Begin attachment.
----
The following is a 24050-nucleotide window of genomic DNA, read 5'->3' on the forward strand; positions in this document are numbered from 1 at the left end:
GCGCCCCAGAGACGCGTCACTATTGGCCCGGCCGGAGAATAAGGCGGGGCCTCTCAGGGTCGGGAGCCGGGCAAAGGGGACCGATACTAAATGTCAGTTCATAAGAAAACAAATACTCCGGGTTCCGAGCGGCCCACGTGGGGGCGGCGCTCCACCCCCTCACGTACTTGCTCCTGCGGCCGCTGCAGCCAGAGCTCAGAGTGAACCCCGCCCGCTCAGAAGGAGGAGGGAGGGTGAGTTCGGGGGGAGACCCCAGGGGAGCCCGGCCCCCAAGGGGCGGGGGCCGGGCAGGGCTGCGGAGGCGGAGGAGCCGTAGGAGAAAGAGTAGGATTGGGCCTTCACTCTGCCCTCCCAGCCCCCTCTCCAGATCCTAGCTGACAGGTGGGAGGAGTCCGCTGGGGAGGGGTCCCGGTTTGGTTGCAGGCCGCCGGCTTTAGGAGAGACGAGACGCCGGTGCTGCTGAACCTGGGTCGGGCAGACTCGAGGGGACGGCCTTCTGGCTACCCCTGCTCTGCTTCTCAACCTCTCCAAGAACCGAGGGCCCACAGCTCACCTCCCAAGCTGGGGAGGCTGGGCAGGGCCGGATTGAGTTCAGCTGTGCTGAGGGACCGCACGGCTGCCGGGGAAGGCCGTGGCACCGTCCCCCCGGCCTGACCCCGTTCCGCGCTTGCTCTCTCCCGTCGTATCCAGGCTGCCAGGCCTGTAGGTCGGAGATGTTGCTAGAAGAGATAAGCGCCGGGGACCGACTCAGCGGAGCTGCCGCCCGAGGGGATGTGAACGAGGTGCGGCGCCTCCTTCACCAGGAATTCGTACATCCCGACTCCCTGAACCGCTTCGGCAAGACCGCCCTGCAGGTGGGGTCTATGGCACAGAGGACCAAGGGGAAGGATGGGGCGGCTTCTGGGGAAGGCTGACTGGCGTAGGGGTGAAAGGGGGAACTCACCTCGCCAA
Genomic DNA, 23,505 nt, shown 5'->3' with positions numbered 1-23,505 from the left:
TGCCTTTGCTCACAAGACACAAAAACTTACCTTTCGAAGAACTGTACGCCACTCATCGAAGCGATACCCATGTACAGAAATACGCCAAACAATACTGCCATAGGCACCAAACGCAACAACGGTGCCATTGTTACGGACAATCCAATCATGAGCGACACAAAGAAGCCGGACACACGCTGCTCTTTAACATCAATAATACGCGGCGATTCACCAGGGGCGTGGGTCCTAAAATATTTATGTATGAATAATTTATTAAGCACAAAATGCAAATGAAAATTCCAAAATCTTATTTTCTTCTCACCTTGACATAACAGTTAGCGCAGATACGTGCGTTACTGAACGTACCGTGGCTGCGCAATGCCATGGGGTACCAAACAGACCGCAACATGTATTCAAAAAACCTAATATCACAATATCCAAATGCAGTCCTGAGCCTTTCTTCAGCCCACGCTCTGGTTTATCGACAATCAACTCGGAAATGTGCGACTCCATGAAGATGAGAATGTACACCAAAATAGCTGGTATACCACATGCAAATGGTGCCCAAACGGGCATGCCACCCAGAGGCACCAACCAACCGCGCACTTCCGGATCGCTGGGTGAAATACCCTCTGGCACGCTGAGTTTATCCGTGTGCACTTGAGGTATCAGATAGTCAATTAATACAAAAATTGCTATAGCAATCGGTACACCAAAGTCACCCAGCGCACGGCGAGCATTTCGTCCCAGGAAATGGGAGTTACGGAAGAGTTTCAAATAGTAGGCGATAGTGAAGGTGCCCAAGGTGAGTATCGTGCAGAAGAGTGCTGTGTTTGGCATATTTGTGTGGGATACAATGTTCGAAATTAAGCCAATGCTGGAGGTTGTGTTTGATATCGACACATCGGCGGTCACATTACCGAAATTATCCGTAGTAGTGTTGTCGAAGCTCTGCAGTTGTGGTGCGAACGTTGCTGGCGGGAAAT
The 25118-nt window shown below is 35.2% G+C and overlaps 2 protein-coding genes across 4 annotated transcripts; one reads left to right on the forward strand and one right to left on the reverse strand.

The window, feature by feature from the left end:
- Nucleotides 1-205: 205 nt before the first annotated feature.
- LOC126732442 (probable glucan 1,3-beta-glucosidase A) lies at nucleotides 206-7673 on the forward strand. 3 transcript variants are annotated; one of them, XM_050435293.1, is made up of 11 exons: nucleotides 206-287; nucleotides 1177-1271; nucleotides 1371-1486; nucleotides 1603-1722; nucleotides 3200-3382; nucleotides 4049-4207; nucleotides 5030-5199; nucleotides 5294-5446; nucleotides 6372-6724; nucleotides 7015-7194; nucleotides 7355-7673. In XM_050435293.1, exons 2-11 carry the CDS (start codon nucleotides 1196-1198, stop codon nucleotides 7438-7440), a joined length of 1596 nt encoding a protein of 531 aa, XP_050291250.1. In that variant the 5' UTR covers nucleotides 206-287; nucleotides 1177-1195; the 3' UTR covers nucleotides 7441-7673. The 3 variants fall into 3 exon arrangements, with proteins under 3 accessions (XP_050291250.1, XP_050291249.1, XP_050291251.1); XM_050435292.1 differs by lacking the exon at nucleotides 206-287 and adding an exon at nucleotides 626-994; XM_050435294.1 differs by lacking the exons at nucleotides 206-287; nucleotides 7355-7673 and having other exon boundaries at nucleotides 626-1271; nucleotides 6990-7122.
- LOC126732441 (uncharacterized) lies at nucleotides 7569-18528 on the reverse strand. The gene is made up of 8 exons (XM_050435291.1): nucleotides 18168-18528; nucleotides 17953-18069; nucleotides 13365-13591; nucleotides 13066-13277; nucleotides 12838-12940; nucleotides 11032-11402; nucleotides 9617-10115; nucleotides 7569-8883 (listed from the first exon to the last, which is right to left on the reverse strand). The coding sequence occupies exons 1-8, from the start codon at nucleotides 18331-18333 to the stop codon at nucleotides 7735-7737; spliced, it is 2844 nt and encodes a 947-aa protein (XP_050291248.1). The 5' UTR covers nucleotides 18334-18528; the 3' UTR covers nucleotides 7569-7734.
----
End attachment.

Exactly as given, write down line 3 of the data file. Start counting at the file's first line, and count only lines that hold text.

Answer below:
Genomic DNA, 23,505 nt, shown 5'->3' with positions numbered 1-23,505 from the left: